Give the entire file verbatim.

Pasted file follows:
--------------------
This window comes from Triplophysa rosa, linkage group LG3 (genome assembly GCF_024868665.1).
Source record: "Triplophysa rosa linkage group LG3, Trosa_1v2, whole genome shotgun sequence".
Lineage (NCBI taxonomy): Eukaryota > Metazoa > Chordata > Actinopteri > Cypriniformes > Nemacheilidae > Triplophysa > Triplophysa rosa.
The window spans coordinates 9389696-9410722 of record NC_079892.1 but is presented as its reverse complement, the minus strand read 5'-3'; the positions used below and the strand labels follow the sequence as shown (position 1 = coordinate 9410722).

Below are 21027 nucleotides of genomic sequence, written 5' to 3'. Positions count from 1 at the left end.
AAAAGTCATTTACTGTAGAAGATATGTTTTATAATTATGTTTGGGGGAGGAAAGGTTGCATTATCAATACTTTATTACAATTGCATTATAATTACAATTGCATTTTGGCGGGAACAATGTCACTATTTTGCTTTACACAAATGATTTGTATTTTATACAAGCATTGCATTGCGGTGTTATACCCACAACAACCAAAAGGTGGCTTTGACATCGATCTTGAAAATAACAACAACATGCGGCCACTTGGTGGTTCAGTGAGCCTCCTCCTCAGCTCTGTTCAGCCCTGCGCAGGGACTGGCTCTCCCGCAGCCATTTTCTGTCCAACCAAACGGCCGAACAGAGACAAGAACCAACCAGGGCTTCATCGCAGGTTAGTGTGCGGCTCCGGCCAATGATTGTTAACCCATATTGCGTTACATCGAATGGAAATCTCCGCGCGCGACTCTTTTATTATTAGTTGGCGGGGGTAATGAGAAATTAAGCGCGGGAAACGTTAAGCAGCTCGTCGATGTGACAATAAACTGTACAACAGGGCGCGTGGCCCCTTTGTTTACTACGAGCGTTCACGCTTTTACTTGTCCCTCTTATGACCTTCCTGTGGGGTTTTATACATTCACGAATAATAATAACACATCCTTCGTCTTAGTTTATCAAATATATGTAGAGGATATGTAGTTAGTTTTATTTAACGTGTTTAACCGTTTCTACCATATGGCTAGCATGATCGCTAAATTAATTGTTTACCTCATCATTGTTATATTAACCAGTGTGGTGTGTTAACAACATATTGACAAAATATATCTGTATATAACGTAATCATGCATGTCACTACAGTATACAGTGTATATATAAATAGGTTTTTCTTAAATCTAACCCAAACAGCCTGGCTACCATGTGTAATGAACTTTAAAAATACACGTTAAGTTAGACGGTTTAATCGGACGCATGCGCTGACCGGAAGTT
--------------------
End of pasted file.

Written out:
This window comes from Triplophysa rosa, linkage group LG3 (genome assembly GCF_024868665.1).
Source record: "Triplophysa rosa linkage group LG3, Trosa_1v2, whole genome shotgun sequence".
Lineage (NCBI taxonomy): Eukaryota > Metazoa > Chordata > Actinopteri > Cypriniformes > Nemacheilidae > Triplophysa > Triplophysa rosa.
The window spans coordinates 9389696-9410722 of record NC_079892.1 but is presented as its reverse complement, the minus strand read 5'-3'; the positions used below and the strand labels follow the sequence as shown (position 1 = coordinate 9410722).

Below are 21027 nucleotides of genomic sequence, written 5' to 3'. Positions count from 1 at the left end.
AAAAGTCATTTACTGTAGAAGATATGTTTTATAATTATGTTTGGGGGAGGAAAGGTTGCATTATCAATACTTTATTACAATTGCATTATAATTACAATTGCATTTTGGCGGGAACAATGTCACTATTTTGCTTTACACAAATGATTTGTATTTTATACAAGCATTGCATTGCGGTGTTATACCCACAACAACCAAAAGGTGGCTTTGACATCGATCTTGAAAATAACAACAACATGCGGCCACTTGGTGGTTCAGTGAGCCTCCTCCTCAGCTCTGTTCAGCCCTGCGCAGGGACTGGCTCTCCCGCAGCCATTTTCTGTCCAACCAAACGGCCGAACAGAGACAAGAACCAACCAGGGCTTCATCGCAGGTTAGTGTGCGGCTCCGGCCAATGATTGTTAACCCATATTGCGTTACATCGAATGGAAATCTCCGCGCGCGACTCTTTTATTATTAGTTGGCGGGGGTAATGAGAAATTAAGCGCGGGAAACGTTAAGCAGCTCGTCGATGTGACAATAAACTGTACAACAGGGCGCGTGGCCCCTTTGTTTACTACGAGCGTTCACGCTTTTACTTGTCCCTCTTATGACCTTCCTGTGGGGTTTTATACATTCACGAATAATAATAACACATCCTTCGTCTTAGTTTATCAAATATATGTAGAGGATATGTAGTTAGTTTTATTTAACGTGTTTAACCGTTTCTACCATATGGCTAGCATGATCGCTAAATTAATTGTTTACCTCATCATTGTTATATTAACCAGTGTGGTGTGTTAACAACATATTGACAAAATATATCTGTATATAACGTAATCATGCATGTCACTACAGTATACAGTGTATATATAAATAGGTTTTTCTTAAATCTAACCCAAACAGCCTGGCTACCATGTGTAATGAACTTTAAAAATACACGTTAAGTTAGACGGTTTAATCGGACGCATGCGCTGACCGGAAGTT